I was very happy, when I came home, to see that #2 son had cleaned up the house. He got bored, he explained, since he had to work and therefore didn’t come with the other menfolks up for the weekend.

It’s still the weekend, though. My IT guys astonished me by taking today off.

Seriously. One of them was wanting to discuss analytics and linkbuilding on Friday and I said I had stuff already on deadline but I’d watch for him (on my buddy list, that is, as we normally use AIM to communicate) on Monday.

“Memorial Day?” he typed. I took a moment to recover from the suggestion that I wouldn’t be available on Memorial Day. This guy was emailing me last night around 9:00. Why should he care about Memorial Day.

Then it struck me — The Computer Guy had set our meeting for Tuesday of this week, when our normal day is Monday.

And that explains, also, why classes begin tomorrow instead of today, something we’d been discussing in a mystified way just the previous day.

So now you know. IT guys take Memorial Day off, as well as Super Bowl Sunday, the only other day so far when all my IT guys have been offline.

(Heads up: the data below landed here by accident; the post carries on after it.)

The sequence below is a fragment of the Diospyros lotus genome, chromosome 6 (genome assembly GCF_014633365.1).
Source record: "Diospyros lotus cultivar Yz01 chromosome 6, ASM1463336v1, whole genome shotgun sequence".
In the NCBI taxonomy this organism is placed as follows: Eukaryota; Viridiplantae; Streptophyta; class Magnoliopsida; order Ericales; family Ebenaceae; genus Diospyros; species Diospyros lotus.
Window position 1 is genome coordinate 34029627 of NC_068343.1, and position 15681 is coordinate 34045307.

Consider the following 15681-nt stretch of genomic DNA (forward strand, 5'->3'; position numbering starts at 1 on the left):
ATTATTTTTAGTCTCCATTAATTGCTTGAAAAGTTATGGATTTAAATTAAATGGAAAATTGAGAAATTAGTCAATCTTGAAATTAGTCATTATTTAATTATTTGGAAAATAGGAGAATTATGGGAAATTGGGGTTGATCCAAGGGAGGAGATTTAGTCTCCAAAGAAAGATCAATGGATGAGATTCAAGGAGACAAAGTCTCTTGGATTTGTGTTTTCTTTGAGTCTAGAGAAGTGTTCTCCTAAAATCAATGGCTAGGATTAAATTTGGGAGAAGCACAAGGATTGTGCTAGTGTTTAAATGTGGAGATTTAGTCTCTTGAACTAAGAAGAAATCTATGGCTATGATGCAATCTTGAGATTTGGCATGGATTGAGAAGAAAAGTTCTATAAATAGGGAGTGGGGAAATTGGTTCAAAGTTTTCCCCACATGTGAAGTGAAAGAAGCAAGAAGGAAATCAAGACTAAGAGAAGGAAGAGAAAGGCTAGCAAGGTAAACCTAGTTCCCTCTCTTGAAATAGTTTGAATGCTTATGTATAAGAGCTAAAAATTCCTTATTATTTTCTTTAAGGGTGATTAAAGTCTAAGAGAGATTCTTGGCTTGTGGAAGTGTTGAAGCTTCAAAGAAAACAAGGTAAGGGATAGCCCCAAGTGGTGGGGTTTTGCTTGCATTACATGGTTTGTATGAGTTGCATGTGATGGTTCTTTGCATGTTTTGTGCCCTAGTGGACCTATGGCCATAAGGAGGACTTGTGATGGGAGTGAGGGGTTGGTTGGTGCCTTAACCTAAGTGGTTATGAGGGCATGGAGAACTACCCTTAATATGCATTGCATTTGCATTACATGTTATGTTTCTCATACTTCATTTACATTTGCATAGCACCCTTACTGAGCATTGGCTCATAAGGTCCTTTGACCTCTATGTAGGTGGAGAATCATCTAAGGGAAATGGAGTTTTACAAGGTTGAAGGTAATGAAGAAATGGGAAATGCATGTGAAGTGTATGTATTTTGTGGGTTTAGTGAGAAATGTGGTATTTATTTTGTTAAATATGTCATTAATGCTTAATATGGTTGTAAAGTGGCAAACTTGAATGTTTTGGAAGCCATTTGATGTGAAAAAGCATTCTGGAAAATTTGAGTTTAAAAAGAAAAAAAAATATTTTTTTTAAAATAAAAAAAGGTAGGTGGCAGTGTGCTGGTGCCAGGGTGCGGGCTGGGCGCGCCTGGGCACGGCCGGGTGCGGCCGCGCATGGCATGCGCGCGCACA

While I have to do my syllabus for the summer and the grocery shopping and maybe also clean my bedroom, I am otherwise planning to take the day off.

Here, to finish up my report on #2 daughter’s living situation, is her knitting. Lovely, isn’t it?

Okay — I just had a file arrive from a designer. What’s up with that? I thought it had been settled that IT guys take Momeorial Day off! Ah — he’s not in the U.S., but in Moldavia, which frankly sounds fake to me. I must improve my knowledge of geography — ah, I’ve looked it up and that name is associated with a medieval principality. Now it is Moldova, which sounds worse. It is in the Balkans, which is why it sounds like one of those fictional states that figure in detective novels from the turn of the 20th century. Except that now I’m thinking those imaginary Balkan principalities might have been real, and I only thought they were fictional.

No matter. As an American information worker, I am entitled to take the day off. I hope you are, too. Have a good time!

Oh man, the client, in NY, just responded to the design. I’m going to get away from the computer before I get sucked into this.